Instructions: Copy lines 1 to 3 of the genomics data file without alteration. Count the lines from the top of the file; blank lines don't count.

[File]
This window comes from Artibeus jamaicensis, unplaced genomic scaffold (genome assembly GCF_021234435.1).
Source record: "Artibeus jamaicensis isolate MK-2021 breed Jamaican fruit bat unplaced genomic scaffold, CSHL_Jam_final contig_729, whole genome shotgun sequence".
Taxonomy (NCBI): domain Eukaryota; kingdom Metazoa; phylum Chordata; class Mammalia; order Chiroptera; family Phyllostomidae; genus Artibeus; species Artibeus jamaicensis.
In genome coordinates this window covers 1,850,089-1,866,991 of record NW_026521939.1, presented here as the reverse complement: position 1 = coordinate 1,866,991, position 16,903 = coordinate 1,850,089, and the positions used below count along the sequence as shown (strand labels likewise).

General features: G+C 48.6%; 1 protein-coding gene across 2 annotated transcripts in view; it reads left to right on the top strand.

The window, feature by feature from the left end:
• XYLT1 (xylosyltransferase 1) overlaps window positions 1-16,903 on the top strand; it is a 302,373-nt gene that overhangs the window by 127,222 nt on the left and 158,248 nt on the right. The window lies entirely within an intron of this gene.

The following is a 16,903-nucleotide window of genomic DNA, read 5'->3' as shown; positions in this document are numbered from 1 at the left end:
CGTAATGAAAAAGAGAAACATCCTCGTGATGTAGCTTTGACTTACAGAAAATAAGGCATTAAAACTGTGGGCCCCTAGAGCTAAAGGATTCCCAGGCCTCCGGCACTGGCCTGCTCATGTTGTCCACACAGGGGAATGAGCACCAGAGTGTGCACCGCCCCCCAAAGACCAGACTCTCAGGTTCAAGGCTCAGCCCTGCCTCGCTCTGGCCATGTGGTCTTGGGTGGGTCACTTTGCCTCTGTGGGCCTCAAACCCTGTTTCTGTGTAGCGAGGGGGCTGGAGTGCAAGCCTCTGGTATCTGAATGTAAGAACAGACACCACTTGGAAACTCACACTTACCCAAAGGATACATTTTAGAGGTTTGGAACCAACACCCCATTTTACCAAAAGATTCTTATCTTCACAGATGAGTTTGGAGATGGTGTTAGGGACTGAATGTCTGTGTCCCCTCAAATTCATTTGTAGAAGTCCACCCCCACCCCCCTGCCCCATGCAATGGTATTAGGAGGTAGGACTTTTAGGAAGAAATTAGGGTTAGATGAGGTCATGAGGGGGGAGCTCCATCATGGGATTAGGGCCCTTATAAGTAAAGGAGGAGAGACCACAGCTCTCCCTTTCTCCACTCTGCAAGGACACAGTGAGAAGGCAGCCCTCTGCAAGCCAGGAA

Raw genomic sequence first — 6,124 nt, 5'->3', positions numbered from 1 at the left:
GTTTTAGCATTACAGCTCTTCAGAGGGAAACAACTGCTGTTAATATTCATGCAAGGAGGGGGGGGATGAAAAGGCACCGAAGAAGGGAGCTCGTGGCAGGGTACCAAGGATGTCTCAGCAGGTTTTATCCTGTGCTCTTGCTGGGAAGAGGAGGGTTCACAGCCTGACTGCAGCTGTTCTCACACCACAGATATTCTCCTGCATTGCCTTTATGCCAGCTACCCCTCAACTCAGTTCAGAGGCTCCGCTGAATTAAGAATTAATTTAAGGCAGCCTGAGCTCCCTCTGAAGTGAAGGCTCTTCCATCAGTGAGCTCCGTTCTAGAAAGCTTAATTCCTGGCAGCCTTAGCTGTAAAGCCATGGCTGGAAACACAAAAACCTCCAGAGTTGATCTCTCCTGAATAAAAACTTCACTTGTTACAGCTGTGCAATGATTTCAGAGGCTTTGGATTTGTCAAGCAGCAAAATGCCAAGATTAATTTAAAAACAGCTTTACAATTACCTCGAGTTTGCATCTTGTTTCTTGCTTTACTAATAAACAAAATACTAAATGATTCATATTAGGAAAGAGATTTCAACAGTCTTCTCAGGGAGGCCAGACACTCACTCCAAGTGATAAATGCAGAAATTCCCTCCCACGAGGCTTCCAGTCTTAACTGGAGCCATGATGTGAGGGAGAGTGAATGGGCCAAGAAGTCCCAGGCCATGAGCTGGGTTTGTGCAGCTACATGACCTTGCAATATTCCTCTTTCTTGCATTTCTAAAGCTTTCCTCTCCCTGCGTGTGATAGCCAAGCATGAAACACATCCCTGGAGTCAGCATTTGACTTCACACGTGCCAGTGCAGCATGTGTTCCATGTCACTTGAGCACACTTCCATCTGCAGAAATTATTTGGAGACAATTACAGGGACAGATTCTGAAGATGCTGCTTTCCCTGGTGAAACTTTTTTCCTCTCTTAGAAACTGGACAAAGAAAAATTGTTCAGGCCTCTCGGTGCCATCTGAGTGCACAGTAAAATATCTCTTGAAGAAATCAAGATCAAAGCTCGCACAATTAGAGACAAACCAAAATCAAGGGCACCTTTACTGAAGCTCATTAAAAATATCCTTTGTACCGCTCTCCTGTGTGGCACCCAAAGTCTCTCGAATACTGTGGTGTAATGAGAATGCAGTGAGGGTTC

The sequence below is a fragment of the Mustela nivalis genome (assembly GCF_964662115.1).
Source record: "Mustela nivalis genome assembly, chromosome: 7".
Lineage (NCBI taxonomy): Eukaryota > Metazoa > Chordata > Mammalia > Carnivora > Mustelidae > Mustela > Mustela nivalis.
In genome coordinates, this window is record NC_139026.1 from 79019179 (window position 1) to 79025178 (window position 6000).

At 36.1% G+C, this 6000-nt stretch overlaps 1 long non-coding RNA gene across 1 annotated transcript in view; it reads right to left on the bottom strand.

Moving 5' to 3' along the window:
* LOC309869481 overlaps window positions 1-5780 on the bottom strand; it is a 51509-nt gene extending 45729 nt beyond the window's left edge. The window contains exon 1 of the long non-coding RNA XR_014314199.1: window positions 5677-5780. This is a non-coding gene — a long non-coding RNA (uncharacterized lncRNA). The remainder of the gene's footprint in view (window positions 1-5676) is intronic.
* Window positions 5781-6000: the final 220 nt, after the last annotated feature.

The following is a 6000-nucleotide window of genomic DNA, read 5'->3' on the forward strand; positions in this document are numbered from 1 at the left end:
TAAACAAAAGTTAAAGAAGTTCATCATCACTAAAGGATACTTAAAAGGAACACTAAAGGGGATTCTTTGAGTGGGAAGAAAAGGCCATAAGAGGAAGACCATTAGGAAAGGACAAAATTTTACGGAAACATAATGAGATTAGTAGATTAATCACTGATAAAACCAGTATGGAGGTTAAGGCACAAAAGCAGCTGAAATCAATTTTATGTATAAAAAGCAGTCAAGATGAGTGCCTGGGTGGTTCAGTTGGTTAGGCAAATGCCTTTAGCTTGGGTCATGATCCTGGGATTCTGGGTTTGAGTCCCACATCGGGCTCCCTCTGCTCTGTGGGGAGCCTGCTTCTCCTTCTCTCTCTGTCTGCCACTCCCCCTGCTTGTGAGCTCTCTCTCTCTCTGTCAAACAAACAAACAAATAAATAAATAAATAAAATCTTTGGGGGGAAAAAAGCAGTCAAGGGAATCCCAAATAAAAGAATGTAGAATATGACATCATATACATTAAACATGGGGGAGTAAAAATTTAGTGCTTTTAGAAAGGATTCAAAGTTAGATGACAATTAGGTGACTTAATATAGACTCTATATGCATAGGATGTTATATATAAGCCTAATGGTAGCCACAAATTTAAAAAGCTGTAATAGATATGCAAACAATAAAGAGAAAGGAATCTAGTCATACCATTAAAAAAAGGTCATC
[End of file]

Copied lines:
This window comes from Artibeus jamaicensis, unplaced genomic scaffold (genome assembly GCF_021234435.1).
Source record: "Artibeus jamaicensis isolate MK-2021 breed Jamaican fruit bat unplaced genomic scaffold, CSHL_Jam_final contig_729, whole genome shotgun sequence".
Taxonomy (NCBI): domain Eukaryota; kingdom Metazoa; phylum Chordata; class Mammalia; order Chiroptera; family Phyllostomidae; genus Artibeus; species Artibeus jamaicensis.